The Alban Hills (Colli Albani) have been for ages one of the most pleasurable and definitely the most favourite Roman vacation stay. During the Classical Period, the hills were scattered with noble villas, while numerous fortressed castles were built during the Middle Ages. Between the XVI and the XVII century, those marvellous landscapes were further embellished by luxury residences with spectacular parks and gardens. Unfortunately during the Second World War, the Alban Hills had proved ideally suited to defense, and the Germans took full advantage, so that many villages underwent severe damages.
Nowadays Frascati (the biggest and most representative, located at about 20 Km from the centre of Rome), as well as the other twelve hill towns, are great destinations for short out-of-town excursions, perfect for new white wine lovers, but worthy even for abstemious, thanks to the extraordinary beauty of the monuments.
Frascati's history happened following the timeline of sacks, building of Roman villas and monasteries, baroque residences and heaps of rubble left after the Second World War.
Once the current Frascati used to be a magnificent villa attributed to Lucullus, that during the Imperial Age passed to the Flavian family of emperors. Where once was the villa, now is the Church of St Mary in Vivario, built in the area coinciding with the ancient Vivarium (cistern). At the end of the XIII century Frascati increased in importance, as witnessed by the restoration of St Mary in Vivario and the stunning bell-tower (1305) which remains the most important medieval monument in town. Until the end of the fifteenth century Frascati, often under the Colonna's domination, was indicated as 'castrum': fortress. The fortress gradually became village thanks to the great humanist pope Pius II Piccolomini: he wanted to build imposing boundary walls and a castle, which is the current bishop's residence. However the village changed dominions quite often (respectively Apostolic Camera, the cardinal Guillaume d'Estouteville, Lucrezia Borgia, Lucrezia della Rovere and Marcantonio Colonna settled there), until 1535, when Frascati passed to the Farnese family. Pope Paul III Farnese called it Tusculum Novum and committed Antonio da Sangallo il Giovane to a strategic role for urban planning: Antonio designed the boundary walls and divided the town into three districts (Santa Maria, Santa Flavia and San Pietro).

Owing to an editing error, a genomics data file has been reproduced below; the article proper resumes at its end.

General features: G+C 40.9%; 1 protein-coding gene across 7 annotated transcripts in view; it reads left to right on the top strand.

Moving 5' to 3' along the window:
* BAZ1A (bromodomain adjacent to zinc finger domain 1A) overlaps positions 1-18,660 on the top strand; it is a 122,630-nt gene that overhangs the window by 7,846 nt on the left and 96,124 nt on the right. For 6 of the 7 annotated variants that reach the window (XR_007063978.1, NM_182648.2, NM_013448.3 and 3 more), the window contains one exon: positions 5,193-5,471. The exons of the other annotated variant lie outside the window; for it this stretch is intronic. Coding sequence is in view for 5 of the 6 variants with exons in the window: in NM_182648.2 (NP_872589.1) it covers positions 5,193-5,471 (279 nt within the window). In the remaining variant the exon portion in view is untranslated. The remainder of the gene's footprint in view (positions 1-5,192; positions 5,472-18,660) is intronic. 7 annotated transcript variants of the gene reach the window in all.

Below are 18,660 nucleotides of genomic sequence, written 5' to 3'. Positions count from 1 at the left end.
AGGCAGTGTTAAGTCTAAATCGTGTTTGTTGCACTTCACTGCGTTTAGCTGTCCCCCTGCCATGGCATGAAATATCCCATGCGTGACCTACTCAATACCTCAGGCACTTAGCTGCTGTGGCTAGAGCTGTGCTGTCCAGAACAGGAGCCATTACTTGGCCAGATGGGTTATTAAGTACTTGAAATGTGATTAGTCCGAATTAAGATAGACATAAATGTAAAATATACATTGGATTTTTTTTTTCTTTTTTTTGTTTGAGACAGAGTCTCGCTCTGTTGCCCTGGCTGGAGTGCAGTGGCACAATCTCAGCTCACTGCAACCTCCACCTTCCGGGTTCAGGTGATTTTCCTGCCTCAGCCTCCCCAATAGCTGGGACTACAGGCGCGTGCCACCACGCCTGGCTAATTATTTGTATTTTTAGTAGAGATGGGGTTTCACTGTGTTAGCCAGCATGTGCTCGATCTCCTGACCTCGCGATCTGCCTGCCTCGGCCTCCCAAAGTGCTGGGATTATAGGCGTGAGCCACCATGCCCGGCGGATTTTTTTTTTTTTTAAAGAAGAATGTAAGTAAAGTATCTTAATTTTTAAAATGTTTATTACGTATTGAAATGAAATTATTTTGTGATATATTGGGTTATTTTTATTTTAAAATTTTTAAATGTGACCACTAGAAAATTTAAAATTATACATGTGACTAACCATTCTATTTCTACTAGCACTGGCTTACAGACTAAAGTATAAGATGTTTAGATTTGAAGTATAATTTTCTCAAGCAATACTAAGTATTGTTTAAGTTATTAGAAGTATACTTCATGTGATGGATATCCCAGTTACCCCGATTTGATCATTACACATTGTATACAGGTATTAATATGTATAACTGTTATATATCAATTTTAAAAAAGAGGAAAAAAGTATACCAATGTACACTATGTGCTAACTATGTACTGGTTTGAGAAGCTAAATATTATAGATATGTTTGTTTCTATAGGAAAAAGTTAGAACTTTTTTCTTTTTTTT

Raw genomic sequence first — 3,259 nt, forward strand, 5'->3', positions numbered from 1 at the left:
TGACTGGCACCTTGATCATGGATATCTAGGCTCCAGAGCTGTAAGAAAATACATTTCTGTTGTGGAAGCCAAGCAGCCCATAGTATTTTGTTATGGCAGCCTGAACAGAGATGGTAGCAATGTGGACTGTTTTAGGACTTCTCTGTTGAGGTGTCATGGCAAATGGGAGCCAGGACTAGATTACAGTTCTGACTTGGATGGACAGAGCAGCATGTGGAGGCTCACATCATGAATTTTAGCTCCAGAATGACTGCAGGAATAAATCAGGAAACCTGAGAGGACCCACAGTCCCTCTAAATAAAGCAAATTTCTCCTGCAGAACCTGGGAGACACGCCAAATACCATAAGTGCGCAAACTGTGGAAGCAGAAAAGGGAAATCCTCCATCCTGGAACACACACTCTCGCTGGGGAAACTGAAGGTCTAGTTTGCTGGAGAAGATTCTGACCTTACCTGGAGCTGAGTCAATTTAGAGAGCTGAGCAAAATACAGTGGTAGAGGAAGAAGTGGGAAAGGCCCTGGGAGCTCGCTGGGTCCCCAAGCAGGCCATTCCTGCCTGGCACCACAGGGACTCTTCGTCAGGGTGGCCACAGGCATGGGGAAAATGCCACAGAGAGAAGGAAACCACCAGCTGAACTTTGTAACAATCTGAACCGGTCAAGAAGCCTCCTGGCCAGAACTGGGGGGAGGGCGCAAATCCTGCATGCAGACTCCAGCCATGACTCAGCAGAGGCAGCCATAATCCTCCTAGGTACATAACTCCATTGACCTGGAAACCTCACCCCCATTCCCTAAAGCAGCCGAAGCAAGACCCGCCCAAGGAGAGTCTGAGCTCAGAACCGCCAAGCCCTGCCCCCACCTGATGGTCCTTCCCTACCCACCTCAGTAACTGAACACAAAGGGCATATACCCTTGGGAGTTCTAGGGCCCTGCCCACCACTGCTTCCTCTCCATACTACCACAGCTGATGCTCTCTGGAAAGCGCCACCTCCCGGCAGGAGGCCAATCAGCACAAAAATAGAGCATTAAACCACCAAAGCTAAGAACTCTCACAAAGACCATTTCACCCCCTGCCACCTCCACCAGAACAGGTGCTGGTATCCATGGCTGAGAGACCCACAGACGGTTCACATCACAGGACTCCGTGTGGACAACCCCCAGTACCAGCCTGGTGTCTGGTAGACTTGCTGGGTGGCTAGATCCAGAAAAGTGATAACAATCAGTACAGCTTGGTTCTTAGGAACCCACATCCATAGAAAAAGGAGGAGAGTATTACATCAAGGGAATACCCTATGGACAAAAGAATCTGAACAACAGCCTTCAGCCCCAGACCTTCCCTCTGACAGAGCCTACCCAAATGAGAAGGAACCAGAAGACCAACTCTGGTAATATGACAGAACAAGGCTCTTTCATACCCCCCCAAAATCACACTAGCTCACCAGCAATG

From 1559 on, it began a glorious time: gentilitial Roman families (Aldobrandini, Lancellotti, Falconieri, Mondragone, Parisi, Muti, Grazioli, Torlonia and so on...) chose Frascati as favourite destination to build their suburban villas. Delightful places where the nobles lived far from the common people and the city life - separation ratified even by these marvellous properties' architecture - offering a solemn but bare façade, while the interiors were embellished by sumptuous and bizarre decorations.
The beautiful St Peter's Cathedral was built in 1558 into a zone that became the new city centre, stigmatizing the great development of the city after the disposition of the villas towards the hills, in contrast with the ancient peripheral Church of St Mary in Vivario. From then on the urban shape has not changed significantly.
After the Unification of Italy, the boundary walls were knocked down and replaced with a massive wall to support the walk dedicated to the Queen Margherita.
The suggestive Museum Tuscolano has been recently set up into Villa Aldobrandini, exhibiting important local archaeological findings. The Carnival in Frascati is really impressive: celebrated with allegorical carts, it ends with the stake of a Pulcinella (Punch or Punchinello, as you like).
Besides the renowned white wine, testable into the numerous Fraschette (local pubs), you would very probably like to try the Pupazze: crunchy honey biscuits shaped as women with three breasts, referring to ancient fertility rites.
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